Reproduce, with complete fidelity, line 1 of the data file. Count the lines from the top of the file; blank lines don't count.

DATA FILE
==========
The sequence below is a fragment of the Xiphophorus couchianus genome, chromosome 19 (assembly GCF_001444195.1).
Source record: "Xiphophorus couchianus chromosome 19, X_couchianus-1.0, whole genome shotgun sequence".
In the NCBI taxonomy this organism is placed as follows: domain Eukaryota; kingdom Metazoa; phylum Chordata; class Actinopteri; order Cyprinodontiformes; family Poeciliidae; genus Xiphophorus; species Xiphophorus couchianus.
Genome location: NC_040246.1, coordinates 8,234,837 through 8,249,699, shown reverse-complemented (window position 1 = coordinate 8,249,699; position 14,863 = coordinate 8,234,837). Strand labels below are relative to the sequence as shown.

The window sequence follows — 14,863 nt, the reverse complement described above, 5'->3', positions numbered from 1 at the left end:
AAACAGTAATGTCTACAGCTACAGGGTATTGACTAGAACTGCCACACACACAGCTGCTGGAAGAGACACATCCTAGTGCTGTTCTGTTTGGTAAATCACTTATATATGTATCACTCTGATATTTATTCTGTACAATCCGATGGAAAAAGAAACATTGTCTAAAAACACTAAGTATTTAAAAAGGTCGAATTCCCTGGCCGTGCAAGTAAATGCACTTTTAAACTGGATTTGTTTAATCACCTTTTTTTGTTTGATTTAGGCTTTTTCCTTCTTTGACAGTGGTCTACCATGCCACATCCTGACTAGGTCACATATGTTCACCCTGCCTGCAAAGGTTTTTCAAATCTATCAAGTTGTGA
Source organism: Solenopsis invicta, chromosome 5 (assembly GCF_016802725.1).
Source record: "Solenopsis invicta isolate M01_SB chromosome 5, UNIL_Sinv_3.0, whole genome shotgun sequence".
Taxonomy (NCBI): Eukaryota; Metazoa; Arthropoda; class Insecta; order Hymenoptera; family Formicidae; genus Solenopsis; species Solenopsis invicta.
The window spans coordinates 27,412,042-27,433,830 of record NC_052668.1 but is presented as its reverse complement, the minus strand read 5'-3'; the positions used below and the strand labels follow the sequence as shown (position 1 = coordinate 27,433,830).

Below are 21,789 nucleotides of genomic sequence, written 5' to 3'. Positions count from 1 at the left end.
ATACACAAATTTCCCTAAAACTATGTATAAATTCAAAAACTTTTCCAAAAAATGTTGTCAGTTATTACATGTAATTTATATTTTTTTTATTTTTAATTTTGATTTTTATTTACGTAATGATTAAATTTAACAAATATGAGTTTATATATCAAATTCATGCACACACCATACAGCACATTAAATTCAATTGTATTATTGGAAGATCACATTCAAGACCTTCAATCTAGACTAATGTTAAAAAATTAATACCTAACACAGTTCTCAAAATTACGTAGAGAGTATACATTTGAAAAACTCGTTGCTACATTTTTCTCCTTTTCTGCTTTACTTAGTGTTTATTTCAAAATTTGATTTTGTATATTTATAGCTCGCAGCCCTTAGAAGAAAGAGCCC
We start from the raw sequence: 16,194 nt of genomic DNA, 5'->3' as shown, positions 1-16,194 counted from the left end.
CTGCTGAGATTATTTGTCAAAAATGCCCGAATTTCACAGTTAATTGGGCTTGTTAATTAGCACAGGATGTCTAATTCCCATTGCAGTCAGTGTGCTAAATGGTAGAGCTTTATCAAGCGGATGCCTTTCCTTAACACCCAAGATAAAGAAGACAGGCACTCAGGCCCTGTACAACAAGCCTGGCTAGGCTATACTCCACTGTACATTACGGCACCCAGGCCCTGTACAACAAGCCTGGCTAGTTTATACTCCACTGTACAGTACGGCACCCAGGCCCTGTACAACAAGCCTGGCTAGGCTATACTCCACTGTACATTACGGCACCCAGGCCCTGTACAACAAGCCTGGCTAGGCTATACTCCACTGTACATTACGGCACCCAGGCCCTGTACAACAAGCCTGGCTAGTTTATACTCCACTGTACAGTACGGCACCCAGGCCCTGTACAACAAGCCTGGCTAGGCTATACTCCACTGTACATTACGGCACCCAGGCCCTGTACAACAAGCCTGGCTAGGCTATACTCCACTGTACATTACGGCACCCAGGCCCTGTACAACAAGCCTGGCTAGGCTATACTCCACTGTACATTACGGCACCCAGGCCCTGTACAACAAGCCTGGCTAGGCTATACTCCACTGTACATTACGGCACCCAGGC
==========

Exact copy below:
The sequence below is a fragment of the Xiphophorus couchianus genome, chromosome 19 (assembly GCF_001444195.1).